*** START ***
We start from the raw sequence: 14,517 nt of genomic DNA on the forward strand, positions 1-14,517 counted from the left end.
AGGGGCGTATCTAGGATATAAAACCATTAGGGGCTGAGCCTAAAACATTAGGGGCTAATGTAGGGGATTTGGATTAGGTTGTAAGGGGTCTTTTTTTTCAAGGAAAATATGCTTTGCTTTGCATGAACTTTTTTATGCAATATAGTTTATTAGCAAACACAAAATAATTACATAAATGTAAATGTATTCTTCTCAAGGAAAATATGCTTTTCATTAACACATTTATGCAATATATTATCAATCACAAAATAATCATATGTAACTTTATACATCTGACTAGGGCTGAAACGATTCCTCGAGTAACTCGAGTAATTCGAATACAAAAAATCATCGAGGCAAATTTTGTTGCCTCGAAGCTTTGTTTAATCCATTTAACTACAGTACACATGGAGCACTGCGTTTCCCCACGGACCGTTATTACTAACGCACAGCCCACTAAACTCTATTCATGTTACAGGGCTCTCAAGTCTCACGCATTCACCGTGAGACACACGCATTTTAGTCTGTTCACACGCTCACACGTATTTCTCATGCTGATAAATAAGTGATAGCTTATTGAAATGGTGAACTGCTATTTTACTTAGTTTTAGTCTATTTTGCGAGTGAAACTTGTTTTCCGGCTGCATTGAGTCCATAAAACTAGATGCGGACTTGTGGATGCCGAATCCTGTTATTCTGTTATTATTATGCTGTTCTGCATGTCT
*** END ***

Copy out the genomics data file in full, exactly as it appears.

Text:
We start from the raw sequence: 14,517 nt of genomic DNA on the forward strand, positions 1-14,517 counted from the left end.
AGGGGCGTATCTAGGATATAAAACCATTAGGGGCTGAGCCTAAAACATTAGGGGCTAATGTAGGGGATTTGGATTAGGTTGTAAGGGGTCTTTTTTTTCAAGGAAAATATGCTTTGCTTTGCATGAACTTTTTTATGCAATATAGTTTATTAGCAAACACAAAATAATTACATAAATGTAAATGTATTCTTCTCAAGGAAAATATGCTTTTCATTAACACATTTATGCAATATATTATCAATCACAAAATAATCATATGTAACTTTATACATCTGACTAGGGCTGAAACGATTCCTCGAGTAACTCGAGTAATTCGAATACAAAAAATCATCGAGGCAAATTTTGTTGCCTCGAAGCTTTGTTTAATCCATTTAACTACAGTACACATGGAGCACTGCGTTTCCCCACGGACCGTTATTACTAACGCACAGCCCACTAAACTCTATTCATGTTACAGGGCTCTCAAGTCTCACGCATTCACCGTGAGACACACGCATTTTAGTCTGTTCACACGCTCACACGTATTTCTCATGCTGATAAATAAGTGATAGCTTATTGAAATGGTGAACTGCTATTTTACTTAGTTTTAGTCTATTTTGCGAGTGAAACTTGTTTTCCGGCTGCATTGAGTCCATAAAACTAGATGCGGACTTGTGGATGCCGAATCCTGTTATTCTGTTATTATTATGCTGTTCTGCATGTCT